Judgement of the Day-R. Poornima and Ors. v. Union of India and Ors.

R. Poornima and Ors. v. Union of India and Ors.


Facts of the Case

A writ petition filed by eight judicial officers alleged that the Madras High Court collegium ignored their names and instead recommended their "juniors" for elevation as judges of the High Court. They contended that a majority of them had completed 10 years of practice as lawyers before being recruited as District Judges on February 18, 2011. In 2017, they had also completed six years of service in the district judiciary. However, when it came to elevation as High Court judges, the collegium did not consider them. They further contended that “the decision of the High Court collegium in not considering the petitioners for being appointed as judges of the High Court is based on an incorrect interpretation of Article 217(2) of the Constitution and it is violative of Article 217 itself resulting in arbitrariness and it thereby violative of Article 14.”

Article 217 of the constitution reads as:

A person shall not be qualified for appointment as a Judge of a High Court unless he is a citizen of India and (a) has for at least ten years held a judicial office in the territory of India; or

(b) has for at least ten years been an advocate of a High Court or of two or more such Courts in succession.

The contention raised by the petitioners was that these provisions are to be interpreted in such a way as to club with their judicial service, the experience that they had at the Bar before joining judicial service.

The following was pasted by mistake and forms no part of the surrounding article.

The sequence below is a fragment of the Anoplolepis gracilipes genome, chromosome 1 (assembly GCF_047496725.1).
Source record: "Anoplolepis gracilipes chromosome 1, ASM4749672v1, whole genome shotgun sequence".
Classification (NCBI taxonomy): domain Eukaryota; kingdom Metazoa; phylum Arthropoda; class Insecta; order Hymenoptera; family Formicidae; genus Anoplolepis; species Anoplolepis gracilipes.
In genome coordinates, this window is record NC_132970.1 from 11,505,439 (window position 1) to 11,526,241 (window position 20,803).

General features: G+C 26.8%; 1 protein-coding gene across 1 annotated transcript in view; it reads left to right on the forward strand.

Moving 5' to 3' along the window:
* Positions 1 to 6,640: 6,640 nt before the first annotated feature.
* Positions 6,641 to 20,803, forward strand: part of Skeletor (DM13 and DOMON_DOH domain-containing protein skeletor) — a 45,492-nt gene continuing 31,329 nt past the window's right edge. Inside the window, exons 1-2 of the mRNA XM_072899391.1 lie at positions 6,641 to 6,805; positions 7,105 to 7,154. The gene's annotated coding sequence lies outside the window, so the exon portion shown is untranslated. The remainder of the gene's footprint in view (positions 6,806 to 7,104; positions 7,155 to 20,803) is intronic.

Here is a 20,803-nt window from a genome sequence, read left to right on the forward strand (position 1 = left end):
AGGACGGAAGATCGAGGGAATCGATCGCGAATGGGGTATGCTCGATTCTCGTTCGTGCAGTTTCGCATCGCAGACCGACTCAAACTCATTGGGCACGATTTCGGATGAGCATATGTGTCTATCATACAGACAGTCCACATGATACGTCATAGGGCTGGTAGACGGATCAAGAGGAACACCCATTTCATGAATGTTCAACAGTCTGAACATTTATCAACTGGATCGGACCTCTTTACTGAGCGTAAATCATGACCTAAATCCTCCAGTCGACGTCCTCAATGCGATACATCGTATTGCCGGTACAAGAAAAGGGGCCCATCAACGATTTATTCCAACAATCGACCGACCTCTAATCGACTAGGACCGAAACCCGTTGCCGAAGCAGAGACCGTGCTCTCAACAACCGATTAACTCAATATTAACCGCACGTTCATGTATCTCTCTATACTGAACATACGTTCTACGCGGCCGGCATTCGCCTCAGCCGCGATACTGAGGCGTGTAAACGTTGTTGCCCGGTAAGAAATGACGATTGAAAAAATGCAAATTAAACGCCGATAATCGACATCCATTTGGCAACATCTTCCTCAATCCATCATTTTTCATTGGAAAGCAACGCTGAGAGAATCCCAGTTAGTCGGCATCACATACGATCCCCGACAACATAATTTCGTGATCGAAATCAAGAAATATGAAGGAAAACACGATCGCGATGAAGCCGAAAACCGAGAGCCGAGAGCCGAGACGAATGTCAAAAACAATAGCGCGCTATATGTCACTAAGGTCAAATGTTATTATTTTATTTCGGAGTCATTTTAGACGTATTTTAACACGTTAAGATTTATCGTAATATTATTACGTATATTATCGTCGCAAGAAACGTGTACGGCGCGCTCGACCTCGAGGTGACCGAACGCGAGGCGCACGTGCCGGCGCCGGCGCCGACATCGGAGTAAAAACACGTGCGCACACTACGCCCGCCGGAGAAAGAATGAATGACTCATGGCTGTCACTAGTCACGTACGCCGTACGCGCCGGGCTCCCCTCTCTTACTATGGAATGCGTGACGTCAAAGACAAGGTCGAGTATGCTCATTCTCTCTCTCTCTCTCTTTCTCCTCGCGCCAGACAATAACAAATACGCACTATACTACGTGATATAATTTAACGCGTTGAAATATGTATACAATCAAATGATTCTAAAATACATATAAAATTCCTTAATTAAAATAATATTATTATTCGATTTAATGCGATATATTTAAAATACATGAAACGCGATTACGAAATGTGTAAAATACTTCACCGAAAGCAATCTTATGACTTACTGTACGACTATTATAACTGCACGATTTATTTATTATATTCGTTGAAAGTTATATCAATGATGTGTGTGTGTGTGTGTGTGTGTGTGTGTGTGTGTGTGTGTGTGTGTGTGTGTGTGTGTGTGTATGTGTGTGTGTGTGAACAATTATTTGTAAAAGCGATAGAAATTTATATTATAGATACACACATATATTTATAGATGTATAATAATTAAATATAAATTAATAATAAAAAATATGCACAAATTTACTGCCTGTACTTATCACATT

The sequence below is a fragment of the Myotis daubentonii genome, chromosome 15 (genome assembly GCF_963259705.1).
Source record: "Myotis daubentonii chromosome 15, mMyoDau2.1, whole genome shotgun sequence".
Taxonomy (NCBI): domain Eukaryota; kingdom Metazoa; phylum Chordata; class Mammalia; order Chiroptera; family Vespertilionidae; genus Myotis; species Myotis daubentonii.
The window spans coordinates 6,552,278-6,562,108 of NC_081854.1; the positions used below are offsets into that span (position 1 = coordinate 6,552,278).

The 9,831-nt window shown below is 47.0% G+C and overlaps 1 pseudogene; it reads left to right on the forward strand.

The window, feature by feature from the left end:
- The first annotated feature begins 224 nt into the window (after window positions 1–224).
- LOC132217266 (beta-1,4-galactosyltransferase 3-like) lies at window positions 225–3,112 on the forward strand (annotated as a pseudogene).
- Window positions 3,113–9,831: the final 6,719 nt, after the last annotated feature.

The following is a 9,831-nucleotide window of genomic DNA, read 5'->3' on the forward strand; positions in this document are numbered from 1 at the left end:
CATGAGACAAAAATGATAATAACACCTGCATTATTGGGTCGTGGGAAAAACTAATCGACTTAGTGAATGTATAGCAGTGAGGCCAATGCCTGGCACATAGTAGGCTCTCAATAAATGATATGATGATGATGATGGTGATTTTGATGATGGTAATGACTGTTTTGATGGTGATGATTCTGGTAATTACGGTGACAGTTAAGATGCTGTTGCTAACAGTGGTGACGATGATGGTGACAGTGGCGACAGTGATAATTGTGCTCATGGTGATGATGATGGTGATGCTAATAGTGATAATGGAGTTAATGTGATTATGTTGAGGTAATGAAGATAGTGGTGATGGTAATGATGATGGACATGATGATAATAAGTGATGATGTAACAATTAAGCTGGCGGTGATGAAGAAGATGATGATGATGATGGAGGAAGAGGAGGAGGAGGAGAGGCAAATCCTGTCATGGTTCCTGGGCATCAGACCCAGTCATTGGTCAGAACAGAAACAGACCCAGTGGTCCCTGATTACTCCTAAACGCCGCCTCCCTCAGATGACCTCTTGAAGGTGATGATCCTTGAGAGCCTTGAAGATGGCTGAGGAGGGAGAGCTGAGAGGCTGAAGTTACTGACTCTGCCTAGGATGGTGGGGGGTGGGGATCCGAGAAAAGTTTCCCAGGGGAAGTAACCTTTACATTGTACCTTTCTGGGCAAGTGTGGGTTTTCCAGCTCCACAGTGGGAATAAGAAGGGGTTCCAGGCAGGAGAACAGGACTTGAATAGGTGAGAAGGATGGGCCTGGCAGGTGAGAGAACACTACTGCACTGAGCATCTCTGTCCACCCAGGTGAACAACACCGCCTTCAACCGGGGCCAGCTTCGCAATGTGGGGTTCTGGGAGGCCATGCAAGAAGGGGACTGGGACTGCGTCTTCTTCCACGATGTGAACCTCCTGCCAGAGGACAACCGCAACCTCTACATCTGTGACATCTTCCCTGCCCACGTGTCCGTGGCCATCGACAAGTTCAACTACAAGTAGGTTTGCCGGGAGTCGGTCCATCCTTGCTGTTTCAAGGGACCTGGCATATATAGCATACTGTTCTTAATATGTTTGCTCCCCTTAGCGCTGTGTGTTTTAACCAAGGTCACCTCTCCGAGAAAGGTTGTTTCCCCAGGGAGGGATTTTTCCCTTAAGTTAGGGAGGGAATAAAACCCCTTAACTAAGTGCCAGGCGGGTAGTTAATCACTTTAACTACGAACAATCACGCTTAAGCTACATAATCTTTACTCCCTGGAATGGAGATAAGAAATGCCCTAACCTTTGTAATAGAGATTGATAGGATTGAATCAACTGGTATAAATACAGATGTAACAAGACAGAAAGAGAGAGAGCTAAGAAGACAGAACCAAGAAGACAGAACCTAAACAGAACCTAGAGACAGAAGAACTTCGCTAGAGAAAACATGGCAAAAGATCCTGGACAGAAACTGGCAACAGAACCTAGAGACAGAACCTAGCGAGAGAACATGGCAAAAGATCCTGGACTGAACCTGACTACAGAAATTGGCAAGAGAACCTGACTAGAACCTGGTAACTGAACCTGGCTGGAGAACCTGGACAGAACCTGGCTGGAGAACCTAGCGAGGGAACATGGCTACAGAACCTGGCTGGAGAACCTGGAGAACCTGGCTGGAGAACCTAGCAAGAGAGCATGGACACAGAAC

The bench comprising the Chief Justice SA Bobde, Justices AS Bopanna V. Ramasubramanian observed that such a benefit of clubbing can be allowed only to a person who held a judicial office and later became an advocate.

The bench, referring to these provisions observed that though according to Explanation (a), the period of service rendered by a person in a judicial office has to be computed by taking into account the period during which he has been an advocate of a high court, such other period should have followed and not preceded the judicial service.

On discrimination under Article 14, the Court observed that, "In fact, Article 217(2) does not guarantee any one with the right to be appointed as a judge of the High Court. In a way, a person holding a judicial office is better placed, as he is assured of a career progression (though in a limited sense) after being placed in something like a conveyor belt. There is no such assurance for an advocate. Therefore, the argument based upon Article 14 does not impress us."

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